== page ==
Motorcycle ride supports home for veteran

DOVER — The weather cooperated, and a home dwelling veteran will benefit from the mostly-dry 90 minutes that ensued.

The first Hammer Down Motorcycle Ride and After Party for Central Delaware Habitat for Humanity raised funds toward building a home for a veteran some time later this year, and a group of nearly 70 motorcycles rolled through a 56-mile tour of Kent County in the process on Saturday morning.

With a revving roar in the Walter L. Fox American Legion Post 2 parking lot signaling their departure, bikers and riders first headed north toward downtown Dover, and then continued toward the Smyrna-Clayton area before looping back south.

The riders departed at exactly 10:30 a.m., as was scheduled. The unpredictable weather brought a few sprinkles and cloudy skies, but didn’t hamper the trek at all.

Upon return, a tribute to the anniversary of D-Day — June 6, 1944 — was set to honor two veterans ages 92 and 93. Included was Wyoming resident Donald Bilow, who had never been called for recognition before Saturday.

Granddaughter Amanda Bilow said her heroic World War II veteran didn’t expect to be part of a tribute.

“He was a little bewildered and caught off guard since he was 93 and approached for the first time,” Ms. Bilow said.

“He was excited.”

Mr. Bilow said beforehand that he supported the Hammer Down event because coming home after military service “is not altogether easy.”

Ms. Bilow described her grandfather as an “icon” and said “he was always a rock to me and a lot of it had to do with his service to country.

“He stayed so sensitive and sweet when a lot of veterans have not come home like that because of the terrible things they had to go through.”

Army and Air Force veteran Jesse McMillan, 72, of Greensboro, Md., was another who needed no convincing to support the ride on his motorcycle.

“This is about giving back to the community and the world that has shown us support,” Mr. McMillan said. “Everyone now has more love and respect for veterans and fallen heroes now than in the Vietnam era, and I’m going to help veterans causes as well in any way possible.”

Before heading to a doctor’s appointment in Wilmington, Army and Air Force veteran Ben Hollinger, 77, of Dover, donated funds to the Hammer Down. The Korean and Vietnam war survivor said “So many young guys need help when returning and I’m keeping up with activities here (at Fox Post) that help them out.”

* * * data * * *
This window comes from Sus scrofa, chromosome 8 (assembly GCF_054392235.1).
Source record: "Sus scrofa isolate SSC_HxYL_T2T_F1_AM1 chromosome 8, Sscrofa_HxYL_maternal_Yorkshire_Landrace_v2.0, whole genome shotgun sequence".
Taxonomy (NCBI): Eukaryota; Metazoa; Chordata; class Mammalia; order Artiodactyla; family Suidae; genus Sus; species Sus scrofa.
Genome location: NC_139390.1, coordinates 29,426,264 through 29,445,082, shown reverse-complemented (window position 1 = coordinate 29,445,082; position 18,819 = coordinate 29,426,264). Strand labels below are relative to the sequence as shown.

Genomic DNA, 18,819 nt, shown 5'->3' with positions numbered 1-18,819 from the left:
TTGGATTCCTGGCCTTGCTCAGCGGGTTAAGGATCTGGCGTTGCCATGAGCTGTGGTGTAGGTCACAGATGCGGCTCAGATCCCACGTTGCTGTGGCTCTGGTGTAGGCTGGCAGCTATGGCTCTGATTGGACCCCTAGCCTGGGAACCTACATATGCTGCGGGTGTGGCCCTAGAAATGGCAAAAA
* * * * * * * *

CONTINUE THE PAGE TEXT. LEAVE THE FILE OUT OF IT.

The ride path to South Kirkwood Street in Dover was significant, since that’s where Central Delaware Habitat for Humanity plans to build five of eight residences set to provide affordable housing within city limits over the next seven months or so.

Local police departments pitched in — a Camden motorcycle unit led the group away from Fox Post, joined by Dover and Wyoming PD units. Joining along the way to clear traffic were the Smyrna and Clayton police.

A to Z Cycles followed up in the rear, providing gas, water, repair supplies, a first aid kit and anything else motorcycles might need along the trip. Hammer Down chairwoman Melissa Cornwell, an A to Z co-owner with husband John, said the time was right to help out Central Delaware Habitat for Humanity and ultimately the veterans community.

“I’ve always wanted to get involved with Habitat but didn’t have free time,” she said. “Everything just fell in place to make this something we could support — the veterans, our closeness to Fox Post and the Air Force Base, everything.”

The Fox Post Legion Riders had approximately 16 to 18 bikes in the field, member Frank Satterfield said.

“Habitat is a very good cause and that’s why a lot of veterans are out here,” Mr. Satterfield said. “Anytime we can do something, we do it.”

Lending assistance was Lewin “Smoke” Clay, a Kent County chapter member of the Vietnam Veterans of America that hosted a mobile information unit to assist veterans in an array of life challenging situations. A couple names and relevant information were entered into the Veterans Affairs system though the mobile unit’s presence on Saturday, he said.

Hammer Down’s push to build a home for a veteran played nicely with the Kent County Vietnam veterans aims, Mr. Clay said.

“A lot of veterans come home and are homeless, and they don’t come looking for help,” he said. “We have to find them and reach out, and that’s why the mobile information unit is here.”

The motorcycle run was a precursor to Habitat’s planned “Building Blitz” next week that’s aimed at building two homes in five days for a pair of families in the first block of South Kirkwood Street in Dover. Working days of 6 a.m. to 9 p.m. will be required.

For more information on Central Delaware Habitat for Humanity, call 526-2366 or go online to centraldelawarehabitat.org.

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